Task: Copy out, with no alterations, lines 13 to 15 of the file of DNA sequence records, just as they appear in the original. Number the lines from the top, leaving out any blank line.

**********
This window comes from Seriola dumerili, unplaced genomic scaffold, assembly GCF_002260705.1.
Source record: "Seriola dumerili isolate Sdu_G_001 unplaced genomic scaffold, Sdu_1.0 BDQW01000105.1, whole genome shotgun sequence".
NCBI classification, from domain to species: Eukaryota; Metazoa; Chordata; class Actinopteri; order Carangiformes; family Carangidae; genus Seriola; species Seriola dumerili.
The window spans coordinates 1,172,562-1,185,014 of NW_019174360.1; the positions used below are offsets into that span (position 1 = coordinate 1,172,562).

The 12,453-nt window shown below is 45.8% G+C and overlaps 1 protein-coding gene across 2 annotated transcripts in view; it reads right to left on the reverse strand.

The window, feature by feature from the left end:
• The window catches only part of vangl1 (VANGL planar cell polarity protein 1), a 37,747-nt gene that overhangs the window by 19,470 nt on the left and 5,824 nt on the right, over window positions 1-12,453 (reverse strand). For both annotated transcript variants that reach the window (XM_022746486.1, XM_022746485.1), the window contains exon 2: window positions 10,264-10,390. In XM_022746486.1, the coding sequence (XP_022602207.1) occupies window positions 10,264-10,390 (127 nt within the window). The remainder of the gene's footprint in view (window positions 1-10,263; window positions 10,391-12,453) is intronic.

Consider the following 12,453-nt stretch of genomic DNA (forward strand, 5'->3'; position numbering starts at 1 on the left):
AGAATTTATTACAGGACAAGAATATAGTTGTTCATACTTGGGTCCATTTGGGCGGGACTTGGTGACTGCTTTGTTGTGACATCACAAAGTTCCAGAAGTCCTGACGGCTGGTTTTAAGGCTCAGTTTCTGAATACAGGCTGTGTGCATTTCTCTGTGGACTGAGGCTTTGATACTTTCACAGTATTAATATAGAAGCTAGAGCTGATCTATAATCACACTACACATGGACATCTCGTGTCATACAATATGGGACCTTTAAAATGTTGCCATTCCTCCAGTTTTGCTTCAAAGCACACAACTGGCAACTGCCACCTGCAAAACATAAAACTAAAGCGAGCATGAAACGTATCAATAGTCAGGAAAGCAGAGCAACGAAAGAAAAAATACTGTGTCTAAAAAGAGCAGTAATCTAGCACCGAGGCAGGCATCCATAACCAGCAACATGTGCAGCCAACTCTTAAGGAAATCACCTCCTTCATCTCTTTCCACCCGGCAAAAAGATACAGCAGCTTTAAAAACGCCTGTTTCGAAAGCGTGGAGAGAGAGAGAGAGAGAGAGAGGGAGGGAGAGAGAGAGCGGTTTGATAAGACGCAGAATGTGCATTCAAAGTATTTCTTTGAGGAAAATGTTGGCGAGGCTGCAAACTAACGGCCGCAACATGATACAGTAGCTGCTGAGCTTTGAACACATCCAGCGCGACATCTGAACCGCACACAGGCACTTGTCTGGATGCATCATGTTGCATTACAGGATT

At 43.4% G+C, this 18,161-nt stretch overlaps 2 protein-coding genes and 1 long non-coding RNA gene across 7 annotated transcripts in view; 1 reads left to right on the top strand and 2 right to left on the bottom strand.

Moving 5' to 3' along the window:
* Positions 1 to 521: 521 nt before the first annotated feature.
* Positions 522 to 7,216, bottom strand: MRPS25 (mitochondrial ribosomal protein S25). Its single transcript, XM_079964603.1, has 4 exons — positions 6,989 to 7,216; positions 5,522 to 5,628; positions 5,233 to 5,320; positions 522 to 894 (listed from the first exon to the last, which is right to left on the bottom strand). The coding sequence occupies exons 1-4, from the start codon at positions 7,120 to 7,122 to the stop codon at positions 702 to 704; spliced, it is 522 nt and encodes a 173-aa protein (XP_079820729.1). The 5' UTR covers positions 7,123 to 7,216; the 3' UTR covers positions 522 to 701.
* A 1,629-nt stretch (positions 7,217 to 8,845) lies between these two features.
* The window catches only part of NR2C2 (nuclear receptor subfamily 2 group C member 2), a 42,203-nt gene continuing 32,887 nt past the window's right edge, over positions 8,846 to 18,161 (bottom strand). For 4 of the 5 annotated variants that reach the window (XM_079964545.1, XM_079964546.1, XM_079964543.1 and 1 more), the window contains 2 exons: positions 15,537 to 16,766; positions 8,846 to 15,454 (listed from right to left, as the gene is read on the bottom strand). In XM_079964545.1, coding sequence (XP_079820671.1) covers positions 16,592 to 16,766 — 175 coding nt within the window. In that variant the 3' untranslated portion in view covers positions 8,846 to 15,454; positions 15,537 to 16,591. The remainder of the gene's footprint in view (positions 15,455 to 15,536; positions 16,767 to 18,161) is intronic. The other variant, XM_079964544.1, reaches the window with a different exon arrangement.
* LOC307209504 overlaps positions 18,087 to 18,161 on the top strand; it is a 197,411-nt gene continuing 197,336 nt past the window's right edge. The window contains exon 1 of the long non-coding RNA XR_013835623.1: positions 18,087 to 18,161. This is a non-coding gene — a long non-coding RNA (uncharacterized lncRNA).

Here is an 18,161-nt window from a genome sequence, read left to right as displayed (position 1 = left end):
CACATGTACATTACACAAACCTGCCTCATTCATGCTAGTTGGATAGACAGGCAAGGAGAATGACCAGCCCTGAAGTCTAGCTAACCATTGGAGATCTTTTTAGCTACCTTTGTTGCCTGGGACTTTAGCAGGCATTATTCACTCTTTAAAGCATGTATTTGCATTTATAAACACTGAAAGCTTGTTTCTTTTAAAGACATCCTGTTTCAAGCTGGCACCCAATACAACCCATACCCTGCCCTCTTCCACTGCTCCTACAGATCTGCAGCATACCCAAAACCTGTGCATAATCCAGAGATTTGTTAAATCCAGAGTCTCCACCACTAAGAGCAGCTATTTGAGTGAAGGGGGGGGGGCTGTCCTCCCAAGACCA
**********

* Positions 522 to 7,216, bottom strand: MRPS25 (mitochondrial ribosomal protein S25). Its single transcript, XM_079964603.1, has 4 exons — positions 6,989 to 7,216; positions 5,522 to 5,628; positions 5,233 to 5,320; positions 522 to 894 (listed from the first exon to the last, which is right to left on the bottom strand). The coding sequence occupies exons 1-4, from the start codon at positions 7,120 to 7,122 to the stop codon at positions 702 to 704; spliced, it is 522 nt and encodes a 173-aa protein (XP_079820729.1). The 5' UTR covers positions 7,123 to 7,216; the 3' UTR covers positions 522 to 701.
* A 1,629-nt stretch (positions 7,217 to 8,845) lies between these two features.
* The window catches only part of NR2C2 (nuclear receptor subfamily 2 group C member 2), a 42,203-nt gene continuing 32,887 nt past the window's right edge, over positions 8,846 to 18,161 (bottom strand). For 4 of the 5 annotated variants that reach the window (XM_079964545.1, XM_079964546.1, XM_079964543.1 and 1 more), the window contains 2 exons: positions 15,537 to 16,766; positions 8,846 to 15,454 (listed from right to left, as the gene is read on the bottom strand). In XM_079964545.1, coding sequence (XP_079820671.1) covers positions 16,592 to 16,766 — 175 coding nt within the window. In that variant the 3' untranslated portion in view covers positions 8,846 to 15,454; positions 15,537 to 16,591. The remainder of the gene's footprint in view (positions 15,455 to 15,536; positions 16,767 to 18,161) is intronic. The other variant, XM_079964544.1, reaches the window with a different exon arrangement.